The draft version of the EIS is set in a similar format as the EA, outlining potential areas of impact from the modification. Generally, the EIS states that because training flights would fly at 500 feet throughout the entire MOA, rather than just the MTRs, the 53 percent of the Condor MOA within the corridors would see a small reduction in noise, pollution, potential safety concerns, etc. The 47 percent of the Condor MOA outside of the MTRs would see small increases.
For example, the EIS looks at potential changes in interactions between military and civilian air traffic.
"Areas outside the MTRs would experience low-level flights under the Proposed Action where none occur now," the EIS says. "As a result, low altitude interaction between military and civilian VFR traffic could occur over a wider area, but the overall likelihood of interaction between military and civilian VFR traffic would decrease because military utilization of low altitude areas as a whole (in the MOAs and MTRs combined) would decrease."
Other categories carry similar conclusions. The EIS states that airspace management, safety, noise, air quality, biological resources, land use, socioeconomic and cultural resources will receive "no significant effect" from the proposed modification. Geological resources and water resources are state to receive "no effect."
The EIS also looks at three other potential training areas, as requested by the MDOT and governor's office. These areas, the ANG says, are all in range of the 104th Fighter Wing's Barnes Air National Guard Base in Massachusetts, but are unsuitable for low-flight training for different reasons.
The Adirondack Range and Airspace complex, which consists of MOAs around Fort Drum in New York, is described as being "approximately 35 to 45 [Nautical Miles] long (depending on the time of year) by 15 NM wide" and designed for "bombing range" training. The ANG says that this is too narrow to conduct interception training.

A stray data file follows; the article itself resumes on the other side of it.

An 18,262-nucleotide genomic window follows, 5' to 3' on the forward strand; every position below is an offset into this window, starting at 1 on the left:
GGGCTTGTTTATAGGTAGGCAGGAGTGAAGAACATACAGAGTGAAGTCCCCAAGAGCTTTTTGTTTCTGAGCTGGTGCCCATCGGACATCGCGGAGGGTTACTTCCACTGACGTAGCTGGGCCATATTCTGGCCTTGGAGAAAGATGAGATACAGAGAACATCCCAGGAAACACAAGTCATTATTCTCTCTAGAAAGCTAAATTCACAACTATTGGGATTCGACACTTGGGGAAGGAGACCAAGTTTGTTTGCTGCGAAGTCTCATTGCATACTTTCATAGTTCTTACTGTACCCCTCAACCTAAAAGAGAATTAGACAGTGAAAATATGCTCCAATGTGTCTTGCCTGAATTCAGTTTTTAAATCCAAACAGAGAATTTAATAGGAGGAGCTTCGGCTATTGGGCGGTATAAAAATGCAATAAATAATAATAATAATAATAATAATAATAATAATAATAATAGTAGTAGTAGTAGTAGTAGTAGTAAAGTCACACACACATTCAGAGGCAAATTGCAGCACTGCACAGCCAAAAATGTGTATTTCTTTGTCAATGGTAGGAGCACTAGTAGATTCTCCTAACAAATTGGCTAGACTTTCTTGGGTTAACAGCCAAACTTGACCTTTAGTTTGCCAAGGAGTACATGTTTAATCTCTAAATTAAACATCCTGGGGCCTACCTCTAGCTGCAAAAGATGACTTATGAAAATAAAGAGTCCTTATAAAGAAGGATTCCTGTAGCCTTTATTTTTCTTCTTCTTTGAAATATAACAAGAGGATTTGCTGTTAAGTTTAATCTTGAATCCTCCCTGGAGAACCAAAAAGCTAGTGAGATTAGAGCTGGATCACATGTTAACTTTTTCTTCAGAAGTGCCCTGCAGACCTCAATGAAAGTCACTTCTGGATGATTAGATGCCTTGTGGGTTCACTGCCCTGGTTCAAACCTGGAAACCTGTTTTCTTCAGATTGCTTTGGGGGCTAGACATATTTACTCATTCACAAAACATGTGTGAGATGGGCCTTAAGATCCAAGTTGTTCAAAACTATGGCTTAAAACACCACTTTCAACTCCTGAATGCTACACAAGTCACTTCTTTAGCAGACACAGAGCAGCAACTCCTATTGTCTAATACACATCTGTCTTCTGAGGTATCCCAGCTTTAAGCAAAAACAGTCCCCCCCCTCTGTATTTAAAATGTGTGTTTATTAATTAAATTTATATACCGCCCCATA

The Misty Complex and Warning Areas, which are off the coast of New York, are entirely over water. United States Air Force regulations prevent training from being conducted below 1,000 feet off the surface of water due to potential "spatial disorientation from visual illusions" which can reduce the ability of the pilot to determine his or her location.
The Yankee MOA, located in New Hampshire, already allows low-flight training at 100 feet above the earth. However that airspace is authorized for the A-10 Thunderbolt II, better known as "Warthogs," which are a low-flying aircraft designed to attack targets on the ground.
Some residents who had problems with the original proposal and EA say that the EIS has not alleviated their concerns.
"I am deeply troubled by the Condor EIS because it is largely just a repeat of the old EA," Tom Mauzaka of Strong said. "This was supposed to be a thorough, objective analysis and all we got was a document written by an Air National Guard paid consultant. How is this fair?"
The draft version of the EIS will include any public comments recorded at the hearing on Sept. 2, from 6 p.m. to 10 p.m. at the Lincoln Auditorium. That auditorium is located in the Roberts Learning Center on the UMF campus.